‘The Cool Thing About Pro Bono Work’
Iana Vladimirova took a transgender prisoner’s case hoping to enact change
Published in 2022 Wisconsin Super Lawyers magazine
By Taylor Kuether on November 11, 2022
Like many lawyers, Iana Vladimirova entered law school hoping to make the world a better place. “But, oftentimes, we end up in practice areas where we can’t,” she says.
“Pro bono work gives you the ability to help underserved populations fight for the rights you believe in and also work in an area of the law that is underdeveloped.”
That’s what attracted Vladimirova to represent Nicole Rose Campbell in Campbell v. Kallas.
“I was drawn to this case because it dealt not only with prisoners’ rights, but with transgender rights,” she says. “The whole state of the law on transgender rights is in limbo across the country, and I saw it as a great opportunity to make a difference.”
Campbell suffers from severe unremitting anatomic gender dysphoria, Vladimirova says. She was designated male at birth, but identifies as female. Campbell entered prison in 2007 and the Wisconsin Department of Corrections’ medical staff treated her with hormone therapy for several years, but it was not sufficient to treat her condition.
“In 2013, Ms. Campbell repeatedly started asking for sex reassignment surgery, which the Department of Corrections repeatedly denied her,” Vladimirova says. “The Department of Corrections had a policy where, if you want gender reassignment surgery, you have to go for the one-year ‘real life’ experience. This is a term of art because, outside the prison system, it used to be a requirement and it no longer is.”
The idea is that the person requesting sex reassignment surgery would live as though they had undergone the surgery for a year prior to it taking place. “You go pick up your kids dressed as a female, in Ms. Campbell’s case, or introduce yourself at work as female—just to see how you deal with that,” Vladimirova says. “What the Department of Corrections was basically saying is Ms. Campbell can never have that experience, because she can never go into a female prison to see how she would feel there. On that basis, they kept denying her the sex reassignment surgery. It was a Catch-22.”
Working on a case with little precedent was uniquely challenging, Vladimirova says, but it had its own opportunities.
“You’re basically pounding the table and trying to convince the court to do something without having the legal support for it,” she says. “When it’s a developed area of the law, you’re limited by precedent. You’re kind of locked in. When it’s an underdeveloped area of the law, you can use cases from other circuits and all across the country.”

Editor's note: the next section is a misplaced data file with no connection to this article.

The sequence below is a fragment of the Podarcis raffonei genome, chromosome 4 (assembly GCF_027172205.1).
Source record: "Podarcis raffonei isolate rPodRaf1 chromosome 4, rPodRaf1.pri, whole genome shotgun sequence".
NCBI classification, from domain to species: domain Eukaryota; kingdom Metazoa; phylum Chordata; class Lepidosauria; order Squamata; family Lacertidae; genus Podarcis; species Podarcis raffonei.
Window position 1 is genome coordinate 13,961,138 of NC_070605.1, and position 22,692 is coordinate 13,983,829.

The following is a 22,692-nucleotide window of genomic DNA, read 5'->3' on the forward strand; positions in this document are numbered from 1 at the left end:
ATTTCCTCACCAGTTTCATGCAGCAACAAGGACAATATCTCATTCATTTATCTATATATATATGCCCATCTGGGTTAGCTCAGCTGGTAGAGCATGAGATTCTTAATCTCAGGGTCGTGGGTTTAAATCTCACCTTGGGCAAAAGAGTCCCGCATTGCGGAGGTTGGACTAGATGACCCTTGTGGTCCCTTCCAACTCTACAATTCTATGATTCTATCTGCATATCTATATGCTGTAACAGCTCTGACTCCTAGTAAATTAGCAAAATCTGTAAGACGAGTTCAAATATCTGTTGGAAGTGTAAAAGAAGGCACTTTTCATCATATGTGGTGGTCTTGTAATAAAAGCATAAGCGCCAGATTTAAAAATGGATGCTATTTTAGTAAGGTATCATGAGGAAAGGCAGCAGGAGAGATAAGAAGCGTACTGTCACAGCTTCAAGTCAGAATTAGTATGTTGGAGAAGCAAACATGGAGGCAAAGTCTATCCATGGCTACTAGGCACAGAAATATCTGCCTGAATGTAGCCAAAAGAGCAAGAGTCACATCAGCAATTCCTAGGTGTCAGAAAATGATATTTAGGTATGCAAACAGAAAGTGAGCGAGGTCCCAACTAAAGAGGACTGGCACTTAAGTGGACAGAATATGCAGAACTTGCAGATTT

Another challenge is finding experts and, in pro bono cases, finding ones who will testify for free.
“While you can find a lot of doctors who practice transgender medicine, they’re not necessarily interested in doing this work for free. It took a long time to find two experts to testify in our case about the need for Ms. Campbell to have surgery,” Vladimirova says. “We needed to prove that she really needed the surgery and, without it, her rights were being violated.”
Campbell’s case went to trial in March 2020. The court found that department officials violated her Eighth Amendment rights to necessary medical care, and that the prison’s medical staff was deliberately indifferent to Campbell’s medical condition.
“The Eighth Amendment deals with the right to get medical treatment in prison,” Vladimirova says. “It stems from the prohibition against cruel and unusual punishment. In other words, when someone goes to prison, they are already being given a punishment, so if we refuse to provide you medical treatment, this is basically making the punishment worse than what the court has ordered you to serve.”
Because the court determined the DOC violated Campbell’s rights, she was evaluated again and scheduled to have the surgery in 2022.
“But it’s not only her; this changed the law in Wisconsin,” says Vladimirova. “That’s the cool thing about pro bono work: It’s not only about Ms. Campbell, which is great that she’s getting the surgery, but now there is this right for all prisoners in Wisconsin who suffer from severe gender dysphoria to take advantage of this. There are very few states that have that.”
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